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Caring for our wildlife is everyone's responsibility

Each year many tens of thousands of native animals are presented for care after being discovered sick, orphaned or injured by members of the community.  The primary aim of rescue and treatment of wildlife should be to rehabilitate and release the animal as quickly and effectively as possible. Animal welfare is a recognition that animals, like us, deserve a life free of pain, discomfort, distress and hunger, and one that reasonably fulfils their physiological, psychological and social needs. Animals that we rescue are often sick, debilitated or suffering from serious injuries;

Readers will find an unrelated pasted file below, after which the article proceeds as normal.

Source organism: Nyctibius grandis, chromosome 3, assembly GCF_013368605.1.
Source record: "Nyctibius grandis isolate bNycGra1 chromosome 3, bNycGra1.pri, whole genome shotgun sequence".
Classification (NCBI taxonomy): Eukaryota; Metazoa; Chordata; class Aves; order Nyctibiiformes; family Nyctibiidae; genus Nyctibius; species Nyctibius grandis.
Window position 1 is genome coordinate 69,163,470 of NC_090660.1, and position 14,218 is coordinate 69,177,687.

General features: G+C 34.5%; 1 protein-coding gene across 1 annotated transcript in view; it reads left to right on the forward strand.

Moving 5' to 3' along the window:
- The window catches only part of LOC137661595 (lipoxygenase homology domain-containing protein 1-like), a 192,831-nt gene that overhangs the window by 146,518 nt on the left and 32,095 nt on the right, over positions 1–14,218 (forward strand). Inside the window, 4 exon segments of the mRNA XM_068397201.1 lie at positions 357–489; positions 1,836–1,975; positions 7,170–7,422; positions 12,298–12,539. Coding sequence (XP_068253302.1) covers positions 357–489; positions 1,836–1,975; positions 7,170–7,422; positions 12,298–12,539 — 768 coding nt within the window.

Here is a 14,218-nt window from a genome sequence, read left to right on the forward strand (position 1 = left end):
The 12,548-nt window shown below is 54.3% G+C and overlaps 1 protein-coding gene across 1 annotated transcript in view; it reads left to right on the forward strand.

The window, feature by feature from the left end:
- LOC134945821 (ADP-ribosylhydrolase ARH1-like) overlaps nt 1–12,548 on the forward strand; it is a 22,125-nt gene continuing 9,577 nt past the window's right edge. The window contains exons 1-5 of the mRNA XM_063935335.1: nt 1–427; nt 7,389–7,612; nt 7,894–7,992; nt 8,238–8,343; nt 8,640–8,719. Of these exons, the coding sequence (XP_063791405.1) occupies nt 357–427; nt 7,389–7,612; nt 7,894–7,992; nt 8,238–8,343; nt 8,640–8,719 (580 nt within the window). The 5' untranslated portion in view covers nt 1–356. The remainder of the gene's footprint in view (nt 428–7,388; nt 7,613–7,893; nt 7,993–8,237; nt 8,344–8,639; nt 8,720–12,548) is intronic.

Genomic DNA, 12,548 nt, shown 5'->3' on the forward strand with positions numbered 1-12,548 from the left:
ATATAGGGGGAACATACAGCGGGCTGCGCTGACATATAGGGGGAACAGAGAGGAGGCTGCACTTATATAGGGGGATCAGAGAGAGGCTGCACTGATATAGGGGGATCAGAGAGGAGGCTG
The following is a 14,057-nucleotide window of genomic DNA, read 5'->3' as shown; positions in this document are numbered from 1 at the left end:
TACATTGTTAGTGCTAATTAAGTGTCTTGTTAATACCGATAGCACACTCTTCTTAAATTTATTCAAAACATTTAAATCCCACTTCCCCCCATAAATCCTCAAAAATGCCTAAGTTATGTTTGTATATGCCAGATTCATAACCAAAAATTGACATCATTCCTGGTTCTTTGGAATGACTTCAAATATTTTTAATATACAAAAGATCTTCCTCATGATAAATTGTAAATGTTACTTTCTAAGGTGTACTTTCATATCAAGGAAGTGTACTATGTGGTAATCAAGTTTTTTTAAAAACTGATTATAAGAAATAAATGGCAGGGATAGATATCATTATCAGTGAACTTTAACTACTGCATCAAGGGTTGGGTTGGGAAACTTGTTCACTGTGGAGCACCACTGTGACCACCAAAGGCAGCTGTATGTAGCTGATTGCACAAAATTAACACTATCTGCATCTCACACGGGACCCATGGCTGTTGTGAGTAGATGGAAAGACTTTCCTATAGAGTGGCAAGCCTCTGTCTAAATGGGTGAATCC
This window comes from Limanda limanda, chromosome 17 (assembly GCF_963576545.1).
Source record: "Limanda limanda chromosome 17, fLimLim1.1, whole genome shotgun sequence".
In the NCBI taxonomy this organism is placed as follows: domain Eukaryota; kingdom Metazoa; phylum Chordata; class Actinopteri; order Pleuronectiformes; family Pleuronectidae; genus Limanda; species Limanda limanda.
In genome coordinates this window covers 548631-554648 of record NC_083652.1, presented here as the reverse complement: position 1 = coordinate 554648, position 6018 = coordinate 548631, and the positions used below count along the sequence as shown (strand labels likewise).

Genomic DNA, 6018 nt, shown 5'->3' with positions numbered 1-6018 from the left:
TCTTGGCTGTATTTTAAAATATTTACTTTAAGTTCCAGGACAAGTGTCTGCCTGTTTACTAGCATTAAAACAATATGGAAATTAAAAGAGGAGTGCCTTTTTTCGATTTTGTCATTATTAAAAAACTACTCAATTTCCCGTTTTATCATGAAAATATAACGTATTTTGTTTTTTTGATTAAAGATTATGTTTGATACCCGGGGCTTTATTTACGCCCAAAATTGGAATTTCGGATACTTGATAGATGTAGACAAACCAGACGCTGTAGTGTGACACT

Who Funds Wildlife Rehabilitation?

Everyone thinks that some agency, probably a government funded one,  protects and cares for wild animals in distress. But this is not the case.  Wildlife carers are trained volunteers who give their time and care free of charge. They pay for the care of wildlife, including VET costs from their own pocket.

Burn out for wildlife carers seems to occur all too frequently these days and it should be everyone’s responsibility to help each other and provide support and finance when we recognise that someone is struggling. 

Little Holly at Dreamers Dream Rehabilitation in Mount Barker.  She was taken into care around Christmas time in 2015.